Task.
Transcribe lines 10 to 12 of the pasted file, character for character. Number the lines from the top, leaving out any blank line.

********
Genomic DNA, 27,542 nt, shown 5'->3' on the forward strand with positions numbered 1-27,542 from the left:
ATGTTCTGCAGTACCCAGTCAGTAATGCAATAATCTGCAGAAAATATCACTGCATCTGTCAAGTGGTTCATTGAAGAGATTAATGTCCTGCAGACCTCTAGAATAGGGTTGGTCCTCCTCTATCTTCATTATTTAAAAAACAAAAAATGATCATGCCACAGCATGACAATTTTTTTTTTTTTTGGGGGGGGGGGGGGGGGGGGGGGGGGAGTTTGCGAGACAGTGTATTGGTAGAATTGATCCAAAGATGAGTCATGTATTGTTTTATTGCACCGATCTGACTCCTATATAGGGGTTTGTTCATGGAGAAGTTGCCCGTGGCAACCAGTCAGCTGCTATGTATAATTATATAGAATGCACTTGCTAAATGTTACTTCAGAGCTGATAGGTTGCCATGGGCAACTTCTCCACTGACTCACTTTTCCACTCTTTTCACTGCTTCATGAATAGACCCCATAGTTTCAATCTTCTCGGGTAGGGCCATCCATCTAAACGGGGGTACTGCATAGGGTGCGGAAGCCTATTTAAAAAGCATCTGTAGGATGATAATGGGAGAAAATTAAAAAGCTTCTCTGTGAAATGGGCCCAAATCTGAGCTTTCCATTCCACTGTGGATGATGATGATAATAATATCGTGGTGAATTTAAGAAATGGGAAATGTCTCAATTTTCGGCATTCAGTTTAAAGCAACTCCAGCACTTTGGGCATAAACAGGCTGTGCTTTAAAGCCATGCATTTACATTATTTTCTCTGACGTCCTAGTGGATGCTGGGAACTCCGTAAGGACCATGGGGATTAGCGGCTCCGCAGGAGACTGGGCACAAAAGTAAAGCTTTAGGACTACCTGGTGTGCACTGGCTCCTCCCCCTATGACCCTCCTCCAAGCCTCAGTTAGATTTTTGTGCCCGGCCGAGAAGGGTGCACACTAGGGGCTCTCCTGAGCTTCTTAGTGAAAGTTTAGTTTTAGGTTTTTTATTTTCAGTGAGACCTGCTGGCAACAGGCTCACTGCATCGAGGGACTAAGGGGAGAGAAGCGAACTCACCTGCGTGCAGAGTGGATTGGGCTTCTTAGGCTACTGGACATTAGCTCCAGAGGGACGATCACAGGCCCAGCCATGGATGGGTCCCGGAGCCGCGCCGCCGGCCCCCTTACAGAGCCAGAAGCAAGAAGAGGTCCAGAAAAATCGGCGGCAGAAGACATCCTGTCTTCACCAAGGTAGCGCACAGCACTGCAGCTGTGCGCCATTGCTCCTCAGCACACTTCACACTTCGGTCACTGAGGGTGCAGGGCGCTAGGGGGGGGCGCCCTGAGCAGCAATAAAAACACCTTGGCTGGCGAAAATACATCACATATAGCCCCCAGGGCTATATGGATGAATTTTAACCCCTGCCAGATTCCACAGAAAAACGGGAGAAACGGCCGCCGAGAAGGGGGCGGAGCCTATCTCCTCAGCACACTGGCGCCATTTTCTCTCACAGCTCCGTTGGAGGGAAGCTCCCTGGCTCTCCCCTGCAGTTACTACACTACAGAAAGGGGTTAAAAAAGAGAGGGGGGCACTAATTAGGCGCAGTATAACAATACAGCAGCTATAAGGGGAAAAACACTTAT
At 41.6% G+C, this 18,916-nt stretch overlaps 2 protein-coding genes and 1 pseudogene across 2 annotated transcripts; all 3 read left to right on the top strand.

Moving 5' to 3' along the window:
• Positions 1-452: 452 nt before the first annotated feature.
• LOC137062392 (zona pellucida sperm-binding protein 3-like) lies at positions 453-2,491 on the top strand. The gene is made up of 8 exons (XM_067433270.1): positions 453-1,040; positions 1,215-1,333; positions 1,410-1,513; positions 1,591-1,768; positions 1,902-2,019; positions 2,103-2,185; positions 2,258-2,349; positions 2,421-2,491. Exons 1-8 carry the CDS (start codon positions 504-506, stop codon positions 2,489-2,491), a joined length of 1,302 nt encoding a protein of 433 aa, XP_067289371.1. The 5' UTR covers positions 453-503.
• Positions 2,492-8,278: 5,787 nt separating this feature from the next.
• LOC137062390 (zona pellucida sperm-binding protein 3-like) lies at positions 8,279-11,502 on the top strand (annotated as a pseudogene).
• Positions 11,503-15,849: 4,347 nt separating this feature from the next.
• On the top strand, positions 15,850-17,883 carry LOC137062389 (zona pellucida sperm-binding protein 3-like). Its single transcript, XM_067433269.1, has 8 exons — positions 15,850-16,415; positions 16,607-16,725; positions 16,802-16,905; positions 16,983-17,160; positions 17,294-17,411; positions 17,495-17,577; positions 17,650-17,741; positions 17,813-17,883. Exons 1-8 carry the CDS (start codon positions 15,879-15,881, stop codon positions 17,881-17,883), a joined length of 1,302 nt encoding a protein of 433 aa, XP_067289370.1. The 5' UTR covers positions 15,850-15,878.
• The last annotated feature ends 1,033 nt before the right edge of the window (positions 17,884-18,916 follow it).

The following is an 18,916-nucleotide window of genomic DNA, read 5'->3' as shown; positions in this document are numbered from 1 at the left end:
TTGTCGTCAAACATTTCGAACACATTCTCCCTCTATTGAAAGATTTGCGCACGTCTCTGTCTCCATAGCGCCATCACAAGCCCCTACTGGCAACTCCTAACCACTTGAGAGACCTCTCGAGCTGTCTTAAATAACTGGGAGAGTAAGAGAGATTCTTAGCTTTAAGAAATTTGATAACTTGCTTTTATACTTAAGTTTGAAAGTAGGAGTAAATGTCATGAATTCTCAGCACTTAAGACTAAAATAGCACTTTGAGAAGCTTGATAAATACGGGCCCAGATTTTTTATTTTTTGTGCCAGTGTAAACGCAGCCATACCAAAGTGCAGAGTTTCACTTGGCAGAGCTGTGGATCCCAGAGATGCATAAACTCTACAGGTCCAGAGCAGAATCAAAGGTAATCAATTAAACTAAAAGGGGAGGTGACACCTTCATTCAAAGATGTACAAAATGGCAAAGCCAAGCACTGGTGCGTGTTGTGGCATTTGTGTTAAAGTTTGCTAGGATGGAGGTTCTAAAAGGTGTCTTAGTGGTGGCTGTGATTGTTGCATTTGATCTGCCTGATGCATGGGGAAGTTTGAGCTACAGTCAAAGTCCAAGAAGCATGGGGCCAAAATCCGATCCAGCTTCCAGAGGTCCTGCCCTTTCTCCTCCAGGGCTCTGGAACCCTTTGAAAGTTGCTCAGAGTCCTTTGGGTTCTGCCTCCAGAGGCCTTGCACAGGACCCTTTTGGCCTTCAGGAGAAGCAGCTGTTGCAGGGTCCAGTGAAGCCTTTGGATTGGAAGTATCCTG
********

• On the top strand, positions 15,850-17,883 carry LOC137062389 (zona pellucida sperm-binding protein 3-like). Its single transcript, XM_067433269.1, has 8 exons — positions 15,850-16,415; positions 16,607-16,725; positions 16,802-16,905; positions 16,983-17,160; positions 17,294-17,411; positions 17,495-17,577; positions 17,650-17,741; positions 17,813-17,883. Exons 1-8 carry the CDS (start codon positions 15,879-15,881, stop codon positions 17,881-17,883), a joined length of 1,302 nt encoding a protein of 433 aa, XP_067289370.1. The 5' UTR covers positions 15,850-15,878.
• The last annotated feature ends 1,033 nt before the right edge of the window (positions 17,884-18,916 follow it).

The following is an 18,916-nucleotide window of genomic DNA, read 5'->3' as shown; positions in this document are numbered from 1 at the left end: